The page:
The Burden of money

added 11/14/2004 by Scott Barzilla

It has certainly been an eventful off-season so far for the Astros. We’ve seen a change on top of the organization. We’ve seen Phil Garner retained with two new coaches in tow. We’ve seen Craig Biggio’s option picked up and Jeff Kent’s option declined. We’ve seen Lance Berkman tear his ACL and get surgery. This brings us to the present negotiations with Carlos Beltran and Jeff Kent. These are all compelling stories, but they are not the most important story this off-season.

Last week, the Astros, Rockets, and Fox Sports Net ironed out an agreement that will take all three into the next decade. Reportedly, the deal is worth a total of 600 million dollars over at least ten seasons. According to the details that have leaked, the Astros will get more than half of that money. Furthermore, reports show that the Astros will go from nine million per season to around 25 million per season from FSN’s contract alone. It’s difficult to say whether KNWS 51 will be broadcasting anymore games. Supposedly, FSN will pick up the vast majority of the games for both clubs, but there will still be a few left over for KNWS 51. It is unclear whether KNWS 51 (or “the quiet channel” as we say at our house) will pay for those games.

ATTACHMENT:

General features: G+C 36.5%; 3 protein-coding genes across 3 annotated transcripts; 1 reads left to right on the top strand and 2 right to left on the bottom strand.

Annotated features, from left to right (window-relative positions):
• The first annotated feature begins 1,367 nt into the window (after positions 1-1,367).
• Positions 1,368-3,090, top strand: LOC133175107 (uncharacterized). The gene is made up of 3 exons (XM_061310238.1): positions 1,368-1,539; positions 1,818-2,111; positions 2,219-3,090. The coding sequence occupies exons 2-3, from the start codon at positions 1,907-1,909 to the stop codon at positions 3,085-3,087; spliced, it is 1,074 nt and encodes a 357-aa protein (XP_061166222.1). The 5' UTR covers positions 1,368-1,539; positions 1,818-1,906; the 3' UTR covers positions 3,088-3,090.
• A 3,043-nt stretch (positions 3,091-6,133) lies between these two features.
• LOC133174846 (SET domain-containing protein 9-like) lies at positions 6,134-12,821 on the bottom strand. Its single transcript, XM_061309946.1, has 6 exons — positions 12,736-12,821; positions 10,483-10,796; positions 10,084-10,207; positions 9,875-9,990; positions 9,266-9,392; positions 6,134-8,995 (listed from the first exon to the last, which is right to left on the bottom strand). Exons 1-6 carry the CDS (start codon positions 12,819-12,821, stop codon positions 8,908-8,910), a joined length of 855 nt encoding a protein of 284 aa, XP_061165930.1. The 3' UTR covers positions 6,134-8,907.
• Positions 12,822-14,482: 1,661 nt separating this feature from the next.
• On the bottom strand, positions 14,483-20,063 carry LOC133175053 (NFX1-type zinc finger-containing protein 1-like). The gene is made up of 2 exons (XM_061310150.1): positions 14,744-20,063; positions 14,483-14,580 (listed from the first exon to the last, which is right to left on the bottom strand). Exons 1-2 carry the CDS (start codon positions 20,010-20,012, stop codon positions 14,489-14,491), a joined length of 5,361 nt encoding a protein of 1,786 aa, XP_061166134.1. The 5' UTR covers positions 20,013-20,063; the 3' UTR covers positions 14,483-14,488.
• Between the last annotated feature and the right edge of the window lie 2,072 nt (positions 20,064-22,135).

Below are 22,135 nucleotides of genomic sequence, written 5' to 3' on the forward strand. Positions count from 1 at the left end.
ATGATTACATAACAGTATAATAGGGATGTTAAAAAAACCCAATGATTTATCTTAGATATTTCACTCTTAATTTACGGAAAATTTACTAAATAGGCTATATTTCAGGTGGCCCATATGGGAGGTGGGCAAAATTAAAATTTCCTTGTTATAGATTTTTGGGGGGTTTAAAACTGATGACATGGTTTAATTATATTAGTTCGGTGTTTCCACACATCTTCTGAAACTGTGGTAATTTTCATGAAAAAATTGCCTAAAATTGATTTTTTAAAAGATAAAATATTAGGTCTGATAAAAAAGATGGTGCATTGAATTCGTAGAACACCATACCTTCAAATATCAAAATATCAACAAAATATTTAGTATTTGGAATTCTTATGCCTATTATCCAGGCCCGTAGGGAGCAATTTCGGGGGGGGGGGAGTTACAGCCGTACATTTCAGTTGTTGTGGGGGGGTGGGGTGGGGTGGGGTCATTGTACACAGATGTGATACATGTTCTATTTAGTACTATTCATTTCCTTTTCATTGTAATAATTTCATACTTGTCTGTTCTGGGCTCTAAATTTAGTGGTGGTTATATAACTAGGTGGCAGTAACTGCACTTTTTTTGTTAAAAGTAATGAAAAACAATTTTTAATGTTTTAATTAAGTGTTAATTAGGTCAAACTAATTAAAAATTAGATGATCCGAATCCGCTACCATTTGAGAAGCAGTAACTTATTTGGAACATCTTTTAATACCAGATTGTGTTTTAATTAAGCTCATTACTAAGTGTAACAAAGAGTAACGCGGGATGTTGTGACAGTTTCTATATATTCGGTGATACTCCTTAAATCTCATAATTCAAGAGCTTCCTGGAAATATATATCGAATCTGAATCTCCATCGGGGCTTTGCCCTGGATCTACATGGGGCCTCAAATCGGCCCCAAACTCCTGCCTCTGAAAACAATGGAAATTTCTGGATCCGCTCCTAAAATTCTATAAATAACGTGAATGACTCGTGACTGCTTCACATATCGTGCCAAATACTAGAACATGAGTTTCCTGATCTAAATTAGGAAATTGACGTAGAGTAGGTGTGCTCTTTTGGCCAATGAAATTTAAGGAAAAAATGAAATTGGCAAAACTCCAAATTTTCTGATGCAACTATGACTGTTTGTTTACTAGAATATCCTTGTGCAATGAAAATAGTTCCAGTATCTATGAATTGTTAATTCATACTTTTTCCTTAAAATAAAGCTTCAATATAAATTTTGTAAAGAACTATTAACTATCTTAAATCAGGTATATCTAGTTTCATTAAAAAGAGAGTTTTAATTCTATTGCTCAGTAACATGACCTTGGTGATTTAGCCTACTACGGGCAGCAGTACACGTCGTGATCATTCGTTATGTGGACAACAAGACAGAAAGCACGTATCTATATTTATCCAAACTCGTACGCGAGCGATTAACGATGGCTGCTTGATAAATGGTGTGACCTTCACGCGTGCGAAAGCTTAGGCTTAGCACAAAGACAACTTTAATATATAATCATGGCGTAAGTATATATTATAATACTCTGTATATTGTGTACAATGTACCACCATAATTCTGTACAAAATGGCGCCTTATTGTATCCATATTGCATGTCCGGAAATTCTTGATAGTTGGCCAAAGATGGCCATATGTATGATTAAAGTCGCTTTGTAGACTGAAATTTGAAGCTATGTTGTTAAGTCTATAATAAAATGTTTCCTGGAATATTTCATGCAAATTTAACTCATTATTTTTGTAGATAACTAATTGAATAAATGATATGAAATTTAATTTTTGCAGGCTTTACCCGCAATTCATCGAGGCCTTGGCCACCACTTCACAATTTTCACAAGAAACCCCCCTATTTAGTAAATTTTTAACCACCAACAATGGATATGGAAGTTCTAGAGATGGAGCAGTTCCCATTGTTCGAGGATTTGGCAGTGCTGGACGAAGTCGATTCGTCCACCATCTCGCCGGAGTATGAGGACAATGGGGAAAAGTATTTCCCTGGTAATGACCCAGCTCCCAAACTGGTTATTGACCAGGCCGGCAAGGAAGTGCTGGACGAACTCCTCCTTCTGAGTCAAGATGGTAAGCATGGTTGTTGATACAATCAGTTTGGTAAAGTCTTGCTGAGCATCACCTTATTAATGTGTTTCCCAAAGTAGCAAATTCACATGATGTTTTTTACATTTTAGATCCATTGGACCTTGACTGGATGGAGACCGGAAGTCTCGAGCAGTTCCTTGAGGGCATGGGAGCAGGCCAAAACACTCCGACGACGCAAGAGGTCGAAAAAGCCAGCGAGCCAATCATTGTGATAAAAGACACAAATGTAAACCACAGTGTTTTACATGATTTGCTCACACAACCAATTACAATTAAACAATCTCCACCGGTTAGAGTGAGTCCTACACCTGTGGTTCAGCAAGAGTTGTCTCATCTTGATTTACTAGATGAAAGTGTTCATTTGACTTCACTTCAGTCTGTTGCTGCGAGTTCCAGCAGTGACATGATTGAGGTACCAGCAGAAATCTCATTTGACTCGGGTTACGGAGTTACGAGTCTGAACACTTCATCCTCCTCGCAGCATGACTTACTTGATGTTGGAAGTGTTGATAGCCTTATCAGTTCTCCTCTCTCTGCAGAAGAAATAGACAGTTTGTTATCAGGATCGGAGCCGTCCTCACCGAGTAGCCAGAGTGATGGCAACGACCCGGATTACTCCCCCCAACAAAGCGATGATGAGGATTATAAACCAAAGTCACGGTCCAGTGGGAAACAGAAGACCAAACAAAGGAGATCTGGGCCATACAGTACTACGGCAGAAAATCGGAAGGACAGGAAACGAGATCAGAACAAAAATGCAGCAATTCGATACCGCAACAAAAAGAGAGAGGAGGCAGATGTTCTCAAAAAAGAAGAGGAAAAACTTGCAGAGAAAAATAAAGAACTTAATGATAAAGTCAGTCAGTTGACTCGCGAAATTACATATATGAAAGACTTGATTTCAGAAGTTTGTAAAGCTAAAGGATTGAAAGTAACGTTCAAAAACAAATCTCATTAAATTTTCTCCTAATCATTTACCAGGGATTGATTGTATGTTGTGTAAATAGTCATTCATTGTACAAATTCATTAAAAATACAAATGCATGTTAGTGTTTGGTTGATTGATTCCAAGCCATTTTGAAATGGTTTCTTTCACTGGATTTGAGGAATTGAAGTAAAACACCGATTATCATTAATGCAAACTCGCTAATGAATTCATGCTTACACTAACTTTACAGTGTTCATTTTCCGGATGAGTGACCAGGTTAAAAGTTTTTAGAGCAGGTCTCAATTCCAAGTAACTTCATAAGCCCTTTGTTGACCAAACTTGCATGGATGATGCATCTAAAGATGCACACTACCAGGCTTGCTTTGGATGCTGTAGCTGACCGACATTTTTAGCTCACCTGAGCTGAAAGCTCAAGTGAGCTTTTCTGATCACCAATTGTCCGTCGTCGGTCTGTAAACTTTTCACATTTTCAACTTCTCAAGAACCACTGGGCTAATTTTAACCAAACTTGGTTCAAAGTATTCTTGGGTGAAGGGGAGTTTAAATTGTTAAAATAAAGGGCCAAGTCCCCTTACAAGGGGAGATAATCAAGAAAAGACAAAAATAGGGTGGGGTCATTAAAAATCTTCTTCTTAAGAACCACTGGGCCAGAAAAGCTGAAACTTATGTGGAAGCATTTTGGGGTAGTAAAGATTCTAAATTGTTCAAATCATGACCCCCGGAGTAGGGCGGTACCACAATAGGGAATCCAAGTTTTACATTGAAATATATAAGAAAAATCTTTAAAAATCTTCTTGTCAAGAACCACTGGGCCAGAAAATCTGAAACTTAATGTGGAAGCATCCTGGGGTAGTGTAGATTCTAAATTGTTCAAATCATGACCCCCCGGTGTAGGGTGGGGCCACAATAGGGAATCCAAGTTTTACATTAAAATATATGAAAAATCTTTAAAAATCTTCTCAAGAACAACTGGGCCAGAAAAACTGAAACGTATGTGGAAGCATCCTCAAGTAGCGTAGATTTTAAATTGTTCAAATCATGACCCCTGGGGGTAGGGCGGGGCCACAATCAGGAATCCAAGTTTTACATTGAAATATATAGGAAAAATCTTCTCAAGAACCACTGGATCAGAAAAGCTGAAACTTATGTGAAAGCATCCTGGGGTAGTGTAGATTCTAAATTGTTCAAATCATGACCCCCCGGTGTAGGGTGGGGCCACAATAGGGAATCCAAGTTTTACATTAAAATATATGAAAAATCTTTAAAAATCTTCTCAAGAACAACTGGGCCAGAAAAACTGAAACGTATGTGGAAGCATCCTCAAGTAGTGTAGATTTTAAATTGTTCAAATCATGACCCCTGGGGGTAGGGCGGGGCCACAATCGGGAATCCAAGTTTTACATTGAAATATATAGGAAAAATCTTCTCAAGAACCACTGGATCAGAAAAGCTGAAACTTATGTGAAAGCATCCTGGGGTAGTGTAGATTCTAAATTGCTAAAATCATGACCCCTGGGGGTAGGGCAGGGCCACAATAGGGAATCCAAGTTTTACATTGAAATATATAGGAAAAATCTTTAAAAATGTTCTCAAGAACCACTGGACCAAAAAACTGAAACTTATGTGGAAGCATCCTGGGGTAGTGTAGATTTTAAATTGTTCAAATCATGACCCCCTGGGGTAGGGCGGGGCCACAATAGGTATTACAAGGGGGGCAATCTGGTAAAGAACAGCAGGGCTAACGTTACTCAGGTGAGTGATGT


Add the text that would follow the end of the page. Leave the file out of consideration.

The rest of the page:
As most of you know, the Astros and Rockets were planning on moving to their own station before the courts intervened and forced them to negotiate with FSN. Whether or not it was intended or not, the Astros and Rockets actually come out wealthier with this deal than they would have on their own station. Certainly, avoiding the risk of starting up their own station is a huge plus.

So, how is this a bigger story than any of the other major stories mentioned earlier? If the Astros are going to sign any of the players that are on their slate they will need money to do it. In addition to Beltran, the Astros have decisions to make on Kent, Berkman, Roy Oswalt, Wade Miller, Jose Vizcaino, Orlando Palmeiro, and the looming question of Roger Clemens’ retirement/non-retirement. If the Astros were still saddled with a 70-75 million dollar payroll these decision would be easy. They would have to tell most of them that they couldn’t afford them.